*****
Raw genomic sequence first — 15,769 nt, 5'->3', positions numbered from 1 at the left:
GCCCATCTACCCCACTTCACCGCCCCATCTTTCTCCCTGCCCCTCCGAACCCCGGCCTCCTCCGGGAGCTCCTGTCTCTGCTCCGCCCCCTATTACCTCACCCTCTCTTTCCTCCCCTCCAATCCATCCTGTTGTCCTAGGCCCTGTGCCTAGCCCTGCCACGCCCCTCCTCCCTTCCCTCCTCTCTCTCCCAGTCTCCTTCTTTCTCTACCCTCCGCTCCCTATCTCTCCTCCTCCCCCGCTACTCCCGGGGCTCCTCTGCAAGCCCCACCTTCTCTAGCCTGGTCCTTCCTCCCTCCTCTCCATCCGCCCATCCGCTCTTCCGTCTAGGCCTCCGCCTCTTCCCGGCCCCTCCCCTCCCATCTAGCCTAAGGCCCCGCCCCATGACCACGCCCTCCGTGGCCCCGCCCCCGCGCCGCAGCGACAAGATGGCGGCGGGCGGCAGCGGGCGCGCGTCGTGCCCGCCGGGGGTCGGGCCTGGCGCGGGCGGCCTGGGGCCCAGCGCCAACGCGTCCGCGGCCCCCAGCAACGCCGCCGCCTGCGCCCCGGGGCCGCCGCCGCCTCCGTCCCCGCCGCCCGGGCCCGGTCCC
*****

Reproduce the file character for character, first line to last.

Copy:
Raw genomic sequence first — 15,769 nt, 5'->3', positions numbered from 1 at the left:
GCCCATCTACCCCACTTCACCGCCCCATCTTTCTCCCTGCCCCTCCGAACCCCGGCCTCCTCCGGGAGCTCCTGTCTCTGCTCCGCCCCCTATTACCTCACCCTCTCTTTCCTCCCCTCCAATCCATCCTGTTGTCCTAGGCCCTGTGCCTAGCCCTGCCACGCCCCTCCTCCCTTCCCTCCTCTCTCTCCCAGTCTCCTTCTTTCTCTACCCTCCGCTCCCTATCTCTCCTCCTCCCCCGCTACTCCCGGGGCTCCTCTGCAAGCCCCACCTTCTCTAGCCTGGTCCTTCCTCCCTCCTCTCCATCCGCCCATCCGCTCTTCCGTCTAGGCCTCCGCCTCTTCCCGGCCCCTCCCCTCCCATCTAGCCTAAGGCCCCGCCCCATGACCACGCCCTCCGTGGCCCCGCCCCCGCGCCGCAGCGACAAGATGGCGGCGGGCGGCAGCGGGCGCGCGTCGTGCCCGCCGGGGGTCGGGCCTGGCGCGGGCGGCCTGGGGCCCAGCGCCAACGCGTCCGCGGCCCCCAGCAACGCCGCCGCCTGCGCCCCGGGGCCGCCGCCGCCTCCGTCCCCGCCGCCCGGGCCCGGTCCC